Even so, I try not to feel embarrassed at not knowing! I am a fan of American Football and I have been for quite a few years, but I’m still very well aware as to how little I know about the game, the rules, player positions… The list of their abbreviations and codes seems endless! It is true that some of the terms we use are not timeless, one I can think of refers to the use of a hallucinogenic drug popular in the sixties and seventies, but the same term was also used to describe the currency of pounds, shillings & pence used here in the UK prior to the 15th of February 1971, when decimal currency was brought in.

I realise it depends who you are talking with, like knowing their knowledge level but a simple, polite question can save a great deal of misunderstanding. I try my best not to presume, but take the extra time to explain what an abbreviation means. I was taught to do this when the abbreviation was first used, as it would  make sense to the listener and would be  more likely that they would remember its meaning as well as its relevance.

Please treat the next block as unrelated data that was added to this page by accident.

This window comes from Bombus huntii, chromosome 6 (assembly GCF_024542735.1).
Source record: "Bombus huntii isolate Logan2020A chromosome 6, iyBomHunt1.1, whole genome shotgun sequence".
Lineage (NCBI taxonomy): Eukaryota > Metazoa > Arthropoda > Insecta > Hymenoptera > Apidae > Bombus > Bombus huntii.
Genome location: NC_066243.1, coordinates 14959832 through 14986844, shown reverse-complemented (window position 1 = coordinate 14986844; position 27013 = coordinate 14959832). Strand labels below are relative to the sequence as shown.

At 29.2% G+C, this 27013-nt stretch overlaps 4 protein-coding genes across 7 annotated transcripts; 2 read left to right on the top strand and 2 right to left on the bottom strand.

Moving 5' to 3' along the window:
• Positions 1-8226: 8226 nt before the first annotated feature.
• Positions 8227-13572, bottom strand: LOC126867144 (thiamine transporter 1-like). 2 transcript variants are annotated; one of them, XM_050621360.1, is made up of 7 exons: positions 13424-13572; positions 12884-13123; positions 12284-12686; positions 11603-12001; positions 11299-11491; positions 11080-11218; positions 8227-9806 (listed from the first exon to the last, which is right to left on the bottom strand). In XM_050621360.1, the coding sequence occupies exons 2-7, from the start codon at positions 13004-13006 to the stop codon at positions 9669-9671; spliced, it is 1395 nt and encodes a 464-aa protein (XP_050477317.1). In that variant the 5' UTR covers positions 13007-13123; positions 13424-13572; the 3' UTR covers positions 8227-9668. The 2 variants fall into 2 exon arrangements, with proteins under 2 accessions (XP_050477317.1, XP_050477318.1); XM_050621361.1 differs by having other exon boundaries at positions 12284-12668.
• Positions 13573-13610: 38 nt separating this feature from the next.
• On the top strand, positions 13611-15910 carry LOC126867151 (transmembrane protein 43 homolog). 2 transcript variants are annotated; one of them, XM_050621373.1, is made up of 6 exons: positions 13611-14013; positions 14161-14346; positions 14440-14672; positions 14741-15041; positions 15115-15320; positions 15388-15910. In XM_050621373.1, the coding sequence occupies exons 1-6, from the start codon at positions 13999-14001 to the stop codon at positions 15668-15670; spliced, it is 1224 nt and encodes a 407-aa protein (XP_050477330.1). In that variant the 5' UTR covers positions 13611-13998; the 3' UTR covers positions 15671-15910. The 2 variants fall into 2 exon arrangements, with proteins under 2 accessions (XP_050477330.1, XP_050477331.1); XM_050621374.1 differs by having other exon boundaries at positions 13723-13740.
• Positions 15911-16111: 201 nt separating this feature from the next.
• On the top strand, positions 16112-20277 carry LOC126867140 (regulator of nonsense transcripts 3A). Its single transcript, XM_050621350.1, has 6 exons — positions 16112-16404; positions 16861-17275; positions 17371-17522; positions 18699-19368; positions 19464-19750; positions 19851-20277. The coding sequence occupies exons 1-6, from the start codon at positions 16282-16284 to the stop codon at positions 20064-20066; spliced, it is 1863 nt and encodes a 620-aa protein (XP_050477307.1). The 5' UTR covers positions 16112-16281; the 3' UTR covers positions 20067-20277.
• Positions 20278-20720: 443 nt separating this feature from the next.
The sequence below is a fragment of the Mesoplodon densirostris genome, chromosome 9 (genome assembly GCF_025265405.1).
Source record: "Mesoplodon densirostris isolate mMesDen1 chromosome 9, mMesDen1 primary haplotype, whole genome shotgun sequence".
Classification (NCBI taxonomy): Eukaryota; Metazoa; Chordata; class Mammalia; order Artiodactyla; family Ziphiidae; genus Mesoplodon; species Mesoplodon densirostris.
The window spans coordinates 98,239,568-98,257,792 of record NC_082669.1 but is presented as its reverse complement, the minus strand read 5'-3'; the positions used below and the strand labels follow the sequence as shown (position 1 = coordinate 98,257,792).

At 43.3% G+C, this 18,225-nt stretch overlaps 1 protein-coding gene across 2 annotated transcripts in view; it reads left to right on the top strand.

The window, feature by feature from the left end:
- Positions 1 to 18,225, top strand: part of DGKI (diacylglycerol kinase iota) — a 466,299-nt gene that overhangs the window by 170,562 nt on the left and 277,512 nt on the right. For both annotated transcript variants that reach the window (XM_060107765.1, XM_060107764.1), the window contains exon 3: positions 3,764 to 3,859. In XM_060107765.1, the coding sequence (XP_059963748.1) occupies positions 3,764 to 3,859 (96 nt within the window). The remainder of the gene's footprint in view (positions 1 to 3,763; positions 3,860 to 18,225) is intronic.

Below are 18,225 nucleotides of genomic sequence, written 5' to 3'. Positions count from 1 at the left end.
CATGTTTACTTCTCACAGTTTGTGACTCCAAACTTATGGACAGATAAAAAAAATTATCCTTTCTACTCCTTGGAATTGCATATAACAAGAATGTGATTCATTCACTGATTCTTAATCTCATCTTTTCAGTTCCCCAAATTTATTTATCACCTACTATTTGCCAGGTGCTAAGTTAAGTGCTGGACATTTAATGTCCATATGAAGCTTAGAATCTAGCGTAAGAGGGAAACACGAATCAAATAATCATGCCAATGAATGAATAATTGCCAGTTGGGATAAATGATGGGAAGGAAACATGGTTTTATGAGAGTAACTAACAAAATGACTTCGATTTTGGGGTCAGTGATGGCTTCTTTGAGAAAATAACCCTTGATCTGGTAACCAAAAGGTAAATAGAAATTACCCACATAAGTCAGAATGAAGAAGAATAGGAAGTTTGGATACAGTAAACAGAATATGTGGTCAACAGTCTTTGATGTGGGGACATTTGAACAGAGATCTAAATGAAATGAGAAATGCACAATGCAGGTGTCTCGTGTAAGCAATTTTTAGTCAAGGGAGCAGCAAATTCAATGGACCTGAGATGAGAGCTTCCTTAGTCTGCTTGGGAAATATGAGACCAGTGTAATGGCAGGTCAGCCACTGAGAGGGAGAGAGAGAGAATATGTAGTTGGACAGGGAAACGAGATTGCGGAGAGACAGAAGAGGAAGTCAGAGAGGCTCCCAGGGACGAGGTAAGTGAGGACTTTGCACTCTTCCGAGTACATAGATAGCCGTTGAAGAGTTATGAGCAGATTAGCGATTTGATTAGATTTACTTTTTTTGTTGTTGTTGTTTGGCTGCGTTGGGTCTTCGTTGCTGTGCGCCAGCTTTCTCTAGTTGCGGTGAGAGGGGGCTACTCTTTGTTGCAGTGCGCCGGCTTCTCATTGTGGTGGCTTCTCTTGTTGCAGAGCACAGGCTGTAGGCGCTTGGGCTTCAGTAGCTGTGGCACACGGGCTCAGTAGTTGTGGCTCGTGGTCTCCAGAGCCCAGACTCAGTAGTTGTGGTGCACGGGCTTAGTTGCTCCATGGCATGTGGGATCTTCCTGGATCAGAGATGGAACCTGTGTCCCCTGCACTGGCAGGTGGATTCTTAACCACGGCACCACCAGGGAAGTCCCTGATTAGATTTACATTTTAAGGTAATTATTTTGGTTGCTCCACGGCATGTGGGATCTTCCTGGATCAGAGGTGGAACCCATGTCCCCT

So abbreviations have their place but they can add humour too. I am an avid fan of Star Trek and one character goes by the name of Spock. At one time, my job meant that I was the person others called on if they wanted to know about or had a problem with a certain computer system. I was therefore a Single Point Of Contact – I was SPOC! Entirely logical, in my view…

I’ll stop at this point with a question:
Can wearing an open-necked shirt be considered as a tie-break?

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Do I Need A…